Falling Again

A sixteen year old girl moves from her suburban home into a run-down apartment complex in the city. She struggles to fit in at her new school and get along with her dad, who is starting a new job. Can she survive the big city, get a job, live through school and baby-sit her little sister?

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Chapter 1

The Move

by: Tellyo2
Who in their right mind moves on a 100 degree day? As I stood on the front steps of the six story high apartment building I could see heat waves rising from the concrete, daring me to step into the sun and burn to a crisp. Right now I could be back in hour double story house, lounging by the swimming pool in nothing but my bathers. But no, my good-for-nothing father had to divorce my step-mother, loose his high-paying job and move us to this hell-hole on the hottest day of summer yet.

As I surveyed the street he came up the steps carrying a heavy box- sweat pouring down his red face.
"You know things would go a whole faster if you helped Jaimee." He panted.
"Sure I'll get the elevator for you dad, oh wait, it's broken." I continued to stare out into the street, refusing to give in to this move.

The place was a complete dump. Outside it looked like every other building, red bricks, blue doors, gardens under the windows. But once you stepped inside you felt like being sick. The walls, which I assumed had once been white, were stained yellow, the paint peeling off, a giant hole by the stairs. There was an elevator, with big metal doors which looked rusted closed and an "OUT OF ORDER" sign hung over the up button. As you climbed the stairs their condition got progressively worse until you got to the sixth floor. The blue carpet was moldy in places, a step was missing from the middle of the stair case and the banister had been ripped off. I'm telling you, the place should have been condemned.

At least the actual apartment was decent; freshly painted a horrible shade of swamp green, new carpet had been laid down and all the taps worked. There was even a small air conditioner propped up in a window, how much good it would do, I don't know.

I turned my eyes away from the street and walked inside. If it was even possible, I could swear it was 10 degree's hotter inside. I sighed a deep and heavy sigh and began to climb upstairs. I counted each step, trying to keep my mind off the depressing scene around me. My little sister came bounding down the stairs, her face bright red in color, her hazel eye's filled with tears.
"Why is Dad being so mean!?" she yelled at me. I pulled her into a hug and patted her small blonde head.
"It's just for a little bit Ashley." I said, trying to comfort her. "As soon as Dad gets another good job we can move back out near our old house." She wasn't fooled. She may only be 9, but she was pretty darn smart.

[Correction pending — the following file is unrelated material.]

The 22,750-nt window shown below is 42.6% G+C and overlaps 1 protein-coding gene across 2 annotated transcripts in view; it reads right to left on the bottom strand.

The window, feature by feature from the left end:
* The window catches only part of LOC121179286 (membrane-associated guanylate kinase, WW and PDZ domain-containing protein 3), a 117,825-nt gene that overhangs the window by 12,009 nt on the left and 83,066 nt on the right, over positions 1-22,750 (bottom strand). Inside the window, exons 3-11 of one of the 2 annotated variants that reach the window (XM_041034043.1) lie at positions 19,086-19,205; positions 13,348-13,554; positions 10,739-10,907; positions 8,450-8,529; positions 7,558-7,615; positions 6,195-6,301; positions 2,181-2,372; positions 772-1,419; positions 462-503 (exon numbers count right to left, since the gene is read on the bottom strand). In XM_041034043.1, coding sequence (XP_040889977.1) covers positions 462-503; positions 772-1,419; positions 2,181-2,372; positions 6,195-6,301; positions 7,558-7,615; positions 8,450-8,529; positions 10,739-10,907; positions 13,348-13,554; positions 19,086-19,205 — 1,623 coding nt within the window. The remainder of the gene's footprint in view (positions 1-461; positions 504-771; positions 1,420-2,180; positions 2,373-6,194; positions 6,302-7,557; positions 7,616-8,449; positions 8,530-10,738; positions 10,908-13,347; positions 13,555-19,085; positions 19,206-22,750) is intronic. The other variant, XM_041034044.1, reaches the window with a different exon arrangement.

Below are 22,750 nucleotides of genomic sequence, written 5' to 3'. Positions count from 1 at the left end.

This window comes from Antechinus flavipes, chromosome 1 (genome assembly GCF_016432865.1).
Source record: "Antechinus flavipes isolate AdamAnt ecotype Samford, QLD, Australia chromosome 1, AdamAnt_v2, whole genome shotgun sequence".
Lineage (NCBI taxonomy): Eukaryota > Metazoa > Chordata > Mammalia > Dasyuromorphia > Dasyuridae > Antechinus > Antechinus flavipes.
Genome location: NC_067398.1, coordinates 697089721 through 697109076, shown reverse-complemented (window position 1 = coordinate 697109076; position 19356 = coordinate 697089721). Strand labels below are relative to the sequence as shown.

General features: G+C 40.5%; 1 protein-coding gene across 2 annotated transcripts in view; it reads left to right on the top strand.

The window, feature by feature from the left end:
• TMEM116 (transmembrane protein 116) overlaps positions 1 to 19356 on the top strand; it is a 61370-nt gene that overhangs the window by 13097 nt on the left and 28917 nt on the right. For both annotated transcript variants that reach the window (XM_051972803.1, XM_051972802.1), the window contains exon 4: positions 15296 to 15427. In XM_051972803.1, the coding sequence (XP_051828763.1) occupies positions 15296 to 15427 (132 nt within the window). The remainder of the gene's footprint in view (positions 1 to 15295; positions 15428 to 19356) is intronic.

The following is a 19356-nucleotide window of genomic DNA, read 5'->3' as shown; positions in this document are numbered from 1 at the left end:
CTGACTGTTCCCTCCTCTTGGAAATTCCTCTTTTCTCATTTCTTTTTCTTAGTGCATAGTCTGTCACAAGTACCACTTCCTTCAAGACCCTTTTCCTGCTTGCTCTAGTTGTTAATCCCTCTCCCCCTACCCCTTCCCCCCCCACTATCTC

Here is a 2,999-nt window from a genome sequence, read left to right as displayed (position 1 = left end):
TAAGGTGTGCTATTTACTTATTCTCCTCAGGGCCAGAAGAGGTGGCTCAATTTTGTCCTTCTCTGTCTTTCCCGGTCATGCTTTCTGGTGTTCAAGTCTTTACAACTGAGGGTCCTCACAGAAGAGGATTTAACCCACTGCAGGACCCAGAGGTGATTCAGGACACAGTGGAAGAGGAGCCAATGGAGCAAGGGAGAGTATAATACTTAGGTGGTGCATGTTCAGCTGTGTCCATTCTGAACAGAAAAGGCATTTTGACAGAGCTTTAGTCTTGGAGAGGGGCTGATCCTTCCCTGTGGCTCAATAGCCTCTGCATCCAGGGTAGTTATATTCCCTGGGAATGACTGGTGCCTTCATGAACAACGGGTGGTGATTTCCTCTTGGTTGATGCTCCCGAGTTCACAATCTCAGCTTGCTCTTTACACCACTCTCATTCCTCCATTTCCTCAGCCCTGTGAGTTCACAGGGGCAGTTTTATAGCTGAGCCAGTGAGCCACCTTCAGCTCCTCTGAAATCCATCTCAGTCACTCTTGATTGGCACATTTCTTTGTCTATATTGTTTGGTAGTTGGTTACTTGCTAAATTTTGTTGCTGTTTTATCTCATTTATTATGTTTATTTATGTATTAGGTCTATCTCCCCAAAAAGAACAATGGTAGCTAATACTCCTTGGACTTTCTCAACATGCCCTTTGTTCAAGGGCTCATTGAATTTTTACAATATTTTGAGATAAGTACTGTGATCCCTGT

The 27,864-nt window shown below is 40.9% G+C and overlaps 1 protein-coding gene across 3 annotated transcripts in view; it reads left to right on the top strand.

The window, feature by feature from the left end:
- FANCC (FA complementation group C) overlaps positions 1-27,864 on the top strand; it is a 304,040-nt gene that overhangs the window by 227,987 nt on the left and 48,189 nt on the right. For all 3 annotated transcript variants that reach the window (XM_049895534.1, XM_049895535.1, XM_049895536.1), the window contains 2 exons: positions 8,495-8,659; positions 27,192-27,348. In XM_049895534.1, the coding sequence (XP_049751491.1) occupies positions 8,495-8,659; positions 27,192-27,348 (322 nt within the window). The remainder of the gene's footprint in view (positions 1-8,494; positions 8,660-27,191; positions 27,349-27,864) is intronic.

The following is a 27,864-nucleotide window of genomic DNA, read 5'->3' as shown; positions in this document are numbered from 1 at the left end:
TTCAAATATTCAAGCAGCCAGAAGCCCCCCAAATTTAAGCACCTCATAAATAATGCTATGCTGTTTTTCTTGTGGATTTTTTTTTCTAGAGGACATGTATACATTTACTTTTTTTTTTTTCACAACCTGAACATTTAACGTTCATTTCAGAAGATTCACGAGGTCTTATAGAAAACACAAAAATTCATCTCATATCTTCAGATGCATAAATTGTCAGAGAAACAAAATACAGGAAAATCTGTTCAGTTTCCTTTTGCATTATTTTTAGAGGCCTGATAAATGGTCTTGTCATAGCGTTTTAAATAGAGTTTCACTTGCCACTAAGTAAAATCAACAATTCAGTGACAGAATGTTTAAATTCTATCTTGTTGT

She stormed down the rest of the stairs, slamming the doors open at the bottom. I wouldn't say we were spoiled, but over the years we grew accustomed to a certain lifestyle. Our step-mom had been pretty well off and so she had given her two little 'daughters' everything we had needed. We got new clothes, toys, shoes, computers. I was even about to get my own car before they broke up. We had our own bedrooms, a study, a pool and a theatre room back at our old house. Now Ashley and I had to share a tiny shoebox in a claustrophobic apartment.

I continued upstairs and through the door marked '6C'. The living room, if you could call it that, was full of brown cardboard moving boxes, each one labeled with a different room name. I found a box with my name printed on it and carried it through to my new room.

Is it unfair to say that I hated it on sight? It was smaller than I had thought it would be, barely enough room for two beds and a desk. The closet was half the size of my old one and I had to share it now. At least there's a window, I thought as I looked through it to another window not even ten feet away at the next building.

I dumped my box on the bed and sliced it open with a knife off the desk. Inside were my things, Dad had warned us not to bring too much, "Just what you really want, girls. Everything else will have to go into storage." I knew what storage meant. It meant that he would store it in our grandmothers garage for two years and when he thought we'd forgotten all about them he would throw them away.

From the box I pulled out three photo frames. The first had a picture of my Mom and I. I was only 7 at the time, smiling beside my mother. The photo was taken just before Ashley had been born, I could see my Mom's bulging belly in the bottom of the picture. I swallowed the lump that had formed in my throat and moved on. The second frame had a photo of Ashley, Dad, Mom and me. Ashley was only a month old. Every time I looked at the picture I could see the difference in my mother. Her sunken eye's, her pale grey skin, the way she was struggling to smile while her eye's screamed with the agony spreading through her body. I propped the photo's up on the window seal and turned to the final picture.

This one I had taken only three weeks ago. Me and Spencer Wright. We had been dating for nearly a year, until he had dumped me earlier that morning.
"Look Jaimee, you know I love you and all, but I can't be dating a poor person. Just think of what the guys will say if they knew. There's someone out there who is right for you, but it just isn't me. You understand, right?"
Even though he was a shallow guy, I couldn't help but feel my eye's water as I remembered our conversation.

I composed myself just as my Dad walked in with my guitar in his hand.
"Where do you want it Jaimee?" he asked, glancing around the room. Silently I took it from him and waited for him to leave.

Sometimes life sucks.

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